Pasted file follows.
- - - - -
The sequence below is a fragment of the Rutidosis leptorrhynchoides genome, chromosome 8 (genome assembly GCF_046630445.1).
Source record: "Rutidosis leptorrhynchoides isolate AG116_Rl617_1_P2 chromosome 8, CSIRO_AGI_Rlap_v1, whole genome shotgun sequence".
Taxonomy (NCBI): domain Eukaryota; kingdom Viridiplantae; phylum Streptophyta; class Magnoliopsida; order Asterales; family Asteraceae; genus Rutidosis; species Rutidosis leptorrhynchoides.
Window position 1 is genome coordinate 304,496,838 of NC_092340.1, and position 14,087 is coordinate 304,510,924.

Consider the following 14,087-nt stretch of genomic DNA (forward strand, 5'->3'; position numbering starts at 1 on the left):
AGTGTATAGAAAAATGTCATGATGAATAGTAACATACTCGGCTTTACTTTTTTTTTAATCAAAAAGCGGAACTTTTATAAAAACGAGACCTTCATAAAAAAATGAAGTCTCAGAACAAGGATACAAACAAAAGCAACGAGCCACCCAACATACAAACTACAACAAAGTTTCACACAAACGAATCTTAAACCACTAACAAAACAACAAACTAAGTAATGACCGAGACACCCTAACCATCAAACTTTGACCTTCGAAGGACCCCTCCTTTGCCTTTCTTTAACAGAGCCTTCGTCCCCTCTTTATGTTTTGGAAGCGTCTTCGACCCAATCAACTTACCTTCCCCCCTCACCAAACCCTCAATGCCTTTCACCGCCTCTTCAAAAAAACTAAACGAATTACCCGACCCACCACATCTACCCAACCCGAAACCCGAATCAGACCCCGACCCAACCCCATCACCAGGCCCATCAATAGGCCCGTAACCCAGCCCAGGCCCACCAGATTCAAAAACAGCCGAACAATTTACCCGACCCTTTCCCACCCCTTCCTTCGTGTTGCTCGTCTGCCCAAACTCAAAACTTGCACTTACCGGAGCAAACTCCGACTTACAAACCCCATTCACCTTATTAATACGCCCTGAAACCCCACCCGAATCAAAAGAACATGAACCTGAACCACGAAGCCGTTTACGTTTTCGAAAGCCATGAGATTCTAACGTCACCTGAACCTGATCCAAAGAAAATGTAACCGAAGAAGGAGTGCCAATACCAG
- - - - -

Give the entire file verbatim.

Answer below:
The sequence below is a fragment of the Rutidosis leptorrhynchoides genome, chromosome 8 (genome assembly GCF_046630445.1).
Source record: "Rutidosis leptorrhynchoides isolate AG116_Rl617_1_P2 chromosome 8, CSIRO_AGI_Rlap_v1, whole genome shotgun sequence".
Taxonomy (NCBI): domain Eukaryota; kingdom Viridiplantae; phylum Streptophyta; class Magnoliopsida; order Asterales; family Asteraceae; genus Rutidosis; species Rutidosis leptorrhynchoides.
Window position 1 is genome coordinate 304,496,838 of NC_092340.1, and position 14,087 is coordinate 304,510,924.

Consider the following 14,087-nt stretch of genomic DNA (forward strand, 5'->3'; position numbering starts at 1 on the left):
AGTGTATAGAAAAATGTCATGATGAATAGTAACATACTCGGCTTTACTTTTTTTTTAATCAAAAAGCGGAACTTTTATAAAAACGAGACCTTCATAAAAAAATGAAGTCTCAGAACAAGGATACAAACAAAAGCAACGAGCCACCCAACATACAAACTACAACAAAGTTTCACACAAACGAATCTTAAACCACTAACAAAACAACAAACTAAGTAATGACCGAGACACCCTAACCATCAAACTTTGACCTTCGAAGGACCCCTCCTTTGCCTTTCTTTAACAGAGCCTTCGTCCCCTCTTTATGTTTTGGAAGCGTCTTCGACCCAATCAACTTACCTTCCCCCCTCACCAAACCCTCAATGCCTTTCACCGCCTCTTCAAAAAAACTAAACGAATTACCCGACCCACCACATCTACCCAACCCGAAACCCGAATCAGACCCCGACCCAACCCCATCACCAGGCCCATCAATAGGCCCGTAACCCAGCCCAGGCCCACCAGATTCAAAAACAGCCGAACAATTTACCCGACCCTTTCCCACCCCTTCCTTCGTGTTGCTCGTCTGCCCAAACTCAAAACTTGCACTTACCGGAGCAAACTCCGACTTACAAACCCCATTCACCTTATTAATACGCCCTGAAACCCCACCCGAATCAAAAGAACATGAACCTGAACCACGAAGCCGTTTACGTTTTCGAAAGCCATGAGATTCTAACGTCACCTGAACCTGATCCAAAGAAAATGTAACCGAAGAAGGAGTGCCAATACCAG